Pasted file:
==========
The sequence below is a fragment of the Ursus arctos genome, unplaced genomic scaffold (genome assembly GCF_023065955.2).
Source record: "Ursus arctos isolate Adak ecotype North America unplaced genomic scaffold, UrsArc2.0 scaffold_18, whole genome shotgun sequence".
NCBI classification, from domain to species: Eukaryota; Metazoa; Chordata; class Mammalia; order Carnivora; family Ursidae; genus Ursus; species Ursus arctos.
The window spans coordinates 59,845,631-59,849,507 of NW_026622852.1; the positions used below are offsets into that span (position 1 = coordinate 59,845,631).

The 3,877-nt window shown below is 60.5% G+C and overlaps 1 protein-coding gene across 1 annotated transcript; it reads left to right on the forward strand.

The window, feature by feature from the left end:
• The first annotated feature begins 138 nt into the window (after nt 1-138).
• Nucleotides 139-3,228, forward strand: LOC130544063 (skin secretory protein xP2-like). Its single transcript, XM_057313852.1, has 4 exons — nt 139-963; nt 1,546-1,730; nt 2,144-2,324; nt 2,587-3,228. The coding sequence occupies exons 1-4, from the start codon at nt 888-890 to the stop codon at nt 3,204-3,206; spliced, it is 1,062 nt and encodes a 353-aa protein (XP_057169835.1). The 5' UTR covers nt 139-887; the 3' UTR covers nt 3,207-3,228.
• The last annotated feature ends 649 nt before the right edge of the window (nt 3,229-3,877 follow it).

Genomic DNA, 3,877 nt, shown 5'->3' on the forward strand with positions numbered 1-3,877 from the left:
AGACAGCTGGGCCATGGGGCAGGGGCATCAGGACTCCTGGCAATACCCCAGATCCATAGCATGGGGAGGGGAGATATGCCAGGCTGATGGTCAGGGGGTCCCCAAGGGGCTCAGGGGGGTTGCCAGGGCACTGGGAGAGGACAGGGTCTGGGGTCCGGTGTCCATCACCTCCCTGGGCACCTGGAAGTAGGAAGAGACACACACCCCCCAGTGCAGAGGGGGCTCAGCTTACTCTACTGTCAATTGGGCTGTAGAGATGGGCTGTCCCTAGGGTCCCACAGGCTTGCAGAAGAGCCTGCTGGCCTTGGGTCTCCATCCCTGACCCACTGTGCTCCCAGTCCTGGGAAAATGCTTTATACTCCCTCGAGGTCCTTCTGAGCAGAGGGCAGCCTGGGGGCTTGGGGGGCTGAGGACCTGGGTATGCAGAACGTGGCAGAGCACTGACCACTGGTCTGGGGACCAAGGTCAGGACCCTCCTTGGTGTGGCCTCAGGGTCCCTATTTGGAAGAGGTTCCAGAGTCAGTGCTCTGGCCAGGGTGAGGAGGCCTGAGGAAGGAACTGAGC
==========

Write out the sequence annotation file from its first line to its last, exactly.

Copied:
The sequence below is a fragment of the Ursus arctos genome, unplaced genomic scaffold (genome assembly GCF_023065955.2).
Source record: "Ursus arctos isolate Adak ecotype North America unplaced genomic scaffold, UrsArc2.0 scaffold_18, whole genome shotgun sequence".
NCBI classification, from domain to species: Eukaryota; Metazoa; Chordata; class Mammalia; order Carnivora; family Ursidae; genus Ursus; species Ursus arctos.
The window spans coordinates 59,845,631-59,849,507 of NW_026622852.1; the positions used below are offsets into that span (position 1 = coordinate 59,845,631).

The 3,877-nt window shown below is 60.5% G+C and overlaps 1 protein-coding gene across 1 annotated transcript; it reads left to right on the forward strand.

The window, feature by feature from the left end:
• The first annotated feature begins 138 nt into the window (after nt 1-138).
• Nucleotides 139-3,228, forward strand: LOC130544063 (skin secretory protein xP2-like). Its single transcript, XM_057313852.1, has 4 exons — nt 139-963; nt 1,546-1,730; nt 2,144-2,324; nt 2,587-3,228. The coding sequence occupies exons 1-4, from the start codon at nt 888-890 to the stop codon at nt 3,204-3,206; spliced, it is 1,062 nt and encodes a 353-aa protein (XP_057169835.1). The 5' UTR covers nt 139-887; the 3' UTR covers nt 3,207-3,228.
• The last annotated feature ends 649 nt before the right edge of the window (nt 3,229-3,877 follow it).

Genomic DNA, 3,877 nt, shown 5'->3' on the forward strand with positions numbered 1-3,877 from the left:
AGACAGCTGGGCCATGGGGCAGGGGCATCAGGACTCCTGGCAATACCCCAGATCCATAGCATGGGGAGGGGAGATATGCCAGGCTGATGGTCAGGGGGTCCCCAAGGGGCTCAGGGGGGTTGCCAGGGCACTGGGAGAGGACAGGGTCTGGGGTCCGGTGTCCATCACCTCCCTGGGCACCTGGAAGTAGGAAGAGACACACACCCCCCAGTGCAGAGGGGGCTCAGCTTACTCTACTGTCAATTGGGCTGTAGAGATGGGCTGTCCCTAGGGTCCCACAGGCTTGCAGAAGAGCCTGCTGGCCTTGGGTCTCCATCCCTGACCCACTGTGCTCCCAGTCCTGGGAAAATGCTTTATACTCCCTCGAGGTCCTTCTGAGCAGAGGGCAGCCTGGGGGCTTGGGGGGCTGAGGACCTGGGTATGCAGAACGTGGCAGAGCACTGACCACTGGTCTGGGGACCAAGGTCAGGACCCTCCTTGGTGTGGCCTCAGGGTCCCTATTTGGAAGAGGTTCCAGAGTCAGTGCTCTGGCCAGGGTGAGGAGGCCTGAGGAAGGAACTGAGC